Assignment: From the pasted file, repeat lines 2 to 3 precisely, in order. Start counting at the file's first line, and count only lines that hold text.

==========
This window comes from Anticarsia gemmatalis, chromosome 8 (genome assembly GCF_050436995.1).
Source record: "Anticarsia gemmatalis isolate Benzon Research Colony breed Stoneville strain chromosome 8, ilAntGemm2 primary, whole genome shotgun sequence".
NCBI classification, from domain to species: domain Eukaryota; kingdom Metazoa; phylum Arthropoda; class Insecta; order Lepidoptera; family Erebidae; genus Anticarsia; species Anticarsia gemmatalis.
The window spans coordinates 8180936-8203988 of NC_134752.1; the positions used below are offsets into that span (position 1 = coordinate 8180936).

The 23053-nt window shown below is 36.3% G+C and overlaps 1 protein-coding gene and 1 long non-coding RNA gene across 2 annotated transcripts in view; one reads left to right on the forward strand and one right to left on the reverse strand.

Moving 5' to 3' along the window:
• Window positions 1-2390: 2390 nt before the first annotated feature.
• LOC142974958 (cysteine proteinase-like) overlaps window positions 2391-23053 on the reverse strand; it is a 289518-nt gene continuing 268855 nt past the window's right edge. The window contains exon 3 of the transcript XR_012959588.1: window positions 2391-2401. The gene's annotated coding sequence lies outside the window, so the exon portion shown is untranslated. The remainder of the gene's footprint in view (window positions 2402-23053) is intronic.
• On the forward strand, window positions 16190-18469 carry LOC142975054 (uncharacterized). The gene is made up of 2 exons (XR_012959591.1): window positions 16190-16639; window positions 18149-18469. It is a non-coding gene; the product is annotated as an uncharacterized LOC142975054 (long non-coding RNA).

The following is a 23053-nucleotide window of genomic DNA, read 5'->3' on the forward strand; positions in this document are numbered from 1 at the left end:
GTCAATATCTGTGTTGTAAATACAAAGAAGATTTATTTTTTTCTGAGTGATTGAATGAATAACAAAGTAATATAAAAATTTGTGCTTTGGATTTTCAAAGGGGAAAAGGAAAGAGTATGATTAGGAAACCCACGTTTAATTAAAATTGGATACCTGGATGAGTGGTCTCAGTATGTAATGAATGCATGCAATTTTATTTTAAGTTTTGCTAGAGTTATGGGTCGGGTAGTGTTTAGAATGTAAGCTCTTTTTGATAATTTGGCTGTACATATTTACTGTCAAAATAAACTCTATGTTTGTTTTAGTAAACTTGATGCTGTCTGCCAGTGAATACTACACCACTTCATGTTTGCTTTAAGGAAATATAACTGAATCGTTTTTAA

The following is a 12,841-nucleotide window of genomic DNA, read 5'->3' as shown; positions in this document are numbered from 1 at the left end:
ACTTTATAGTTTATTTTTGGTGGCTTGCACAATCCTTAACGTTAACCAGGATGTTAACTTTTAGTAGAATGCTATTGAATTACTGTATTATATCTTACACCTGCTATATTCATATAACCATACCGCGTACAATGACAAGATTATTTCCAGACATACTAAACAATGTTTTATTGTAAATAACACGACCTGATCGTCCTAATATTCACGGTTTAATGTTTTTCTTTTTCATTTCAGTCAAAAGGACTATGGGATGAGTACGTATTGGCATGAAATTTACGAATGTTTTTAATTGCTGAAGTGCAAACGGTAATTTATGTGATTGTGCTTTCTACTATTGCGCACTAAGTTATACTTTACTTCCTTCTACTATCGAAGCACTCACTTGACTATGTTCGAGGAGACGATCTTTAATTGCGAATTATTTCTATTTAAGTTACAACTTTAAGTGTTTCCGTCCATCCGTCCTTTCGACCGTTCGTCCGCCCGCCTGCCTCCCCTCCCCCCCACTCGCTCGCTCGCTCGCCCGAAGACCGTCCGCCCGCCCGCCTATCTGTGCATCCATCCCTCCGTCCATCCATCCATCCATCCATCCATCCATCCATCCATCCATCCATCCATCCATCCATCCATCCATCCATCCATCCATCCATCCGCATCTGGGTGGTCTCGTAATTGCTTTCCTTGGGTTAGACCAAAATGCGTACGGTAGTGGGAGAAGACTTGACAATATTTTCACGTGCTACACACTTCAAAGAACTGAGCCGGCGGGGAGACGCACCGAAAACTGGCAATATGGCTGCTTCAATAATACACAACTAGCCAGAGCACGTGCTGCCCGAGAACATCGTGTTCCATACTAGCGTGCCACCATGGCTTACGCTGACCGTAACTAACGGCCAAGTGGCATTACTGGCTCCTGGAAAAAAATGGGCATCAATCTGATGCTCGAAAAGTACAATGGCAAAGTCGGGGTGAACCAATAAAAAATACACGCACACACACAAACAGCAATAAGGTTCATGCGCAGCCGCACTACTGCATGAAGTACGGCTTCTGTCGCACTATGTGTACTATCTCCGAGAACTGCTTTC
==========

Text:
Source record: "Anticarsia gemmatalis isolate Benzon Research Colony breed Stoneville strain chromosome 8, ilAntGemm2 primary, whole genome shotgun sequence".
NCBI classification, from domain to species: domain Eukaryota; kingdom Metazoa; phylum Arthropoda; class Insecta; order Lepidoptera; family Erebidae; genus Anticarsia; species Anticarsia gemmatalis.